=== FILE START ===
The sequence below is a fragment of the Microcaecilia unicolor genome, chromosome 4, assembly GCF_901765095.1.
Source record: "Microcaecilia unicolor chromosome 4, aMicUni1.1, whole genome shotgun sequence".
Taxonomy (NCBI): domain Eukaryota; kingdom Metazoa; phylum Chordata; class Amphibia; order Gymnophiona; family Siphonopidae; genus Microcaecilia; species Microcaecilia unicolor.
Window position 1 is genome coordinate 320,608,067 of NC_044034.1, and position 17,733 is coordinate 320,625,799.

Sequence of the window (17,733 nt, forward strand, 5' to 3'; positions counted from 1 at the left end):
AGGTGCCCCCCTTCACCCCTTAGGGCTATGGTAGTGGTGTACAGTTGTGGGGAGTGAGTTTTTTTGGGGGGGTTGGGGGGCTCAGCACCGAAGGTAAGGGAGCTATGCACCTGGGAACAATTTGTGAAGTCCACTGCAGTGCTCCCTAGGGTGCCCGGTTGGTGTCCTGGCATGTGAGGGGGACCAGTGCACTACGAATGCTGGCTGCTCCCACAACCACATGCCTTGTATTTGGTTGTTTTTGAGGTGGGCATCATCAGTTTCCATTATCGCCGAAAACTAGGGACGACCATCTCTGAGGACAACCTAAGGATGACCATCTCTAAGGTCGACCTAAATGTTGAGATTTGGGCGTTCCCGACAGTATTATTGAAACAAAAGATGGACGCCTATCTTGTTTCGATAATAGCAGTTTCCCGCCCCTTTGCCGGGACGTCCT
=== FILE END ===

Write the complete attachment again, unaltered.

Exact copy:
The sequence below is a fragment of the Microcaecilia unicolor genome, chromosome 4, assembly GCF_901765095.1.
Source record: "Microcaecilia unicolor chromosome 4, aMicUni1.1, whole genome shotgun sequence".
Taxonomy (NCBI): domain Eukaryota; kingdom Metazoa; phylum Chordata; class Amphibia; order Gymnophiona; family Siphonopidae; genus Microcaecilia; species Microcaecilia unicolor.
Window position 1 is genome coordinate 320,608,067 of NC_044034.1, and position 17,733 is coordinate 320,625,799.

Sequence of the window (17,733 nt, forward strand, 5' to 3'; positions counted from 1 at the left end):
AGGTGCCCCCCTTCACCCCTTAGGGCTATGGTAGTGGTGTACAGTTGTGGGGAGTGAGTTTTTTTGGGGGGGTTGGGGGGCTCAGCACCGAAGGTAAGGGAGCTATGCACCTGGGAACAATTTGTGAAGTCCACTGCAGTGCTCCCTAGGGTGCCCGGTTGGTGTCCTGGCATGTGAGGGGGACCAGTGCACTACGAATGCTGGCTGCTCCCACAACCACATGCCTTGTATTTGGTTGTTTTTGAGGTGGGCATCATCAGTTTCCATTATCGCCGAAAACTAGGGACGACCATCTCTGAGGACAACCTAAGGATGACCATCTCTAAGGTCGACCTAAATGTTGAGATTTGGGCGTTCCCGACAGTATTATTGAAACAAAAGATGGACGCCTATCTTGTTTCGATAATAGCAGTTTCCCGCCCCTTTGCCGGGACGTCCT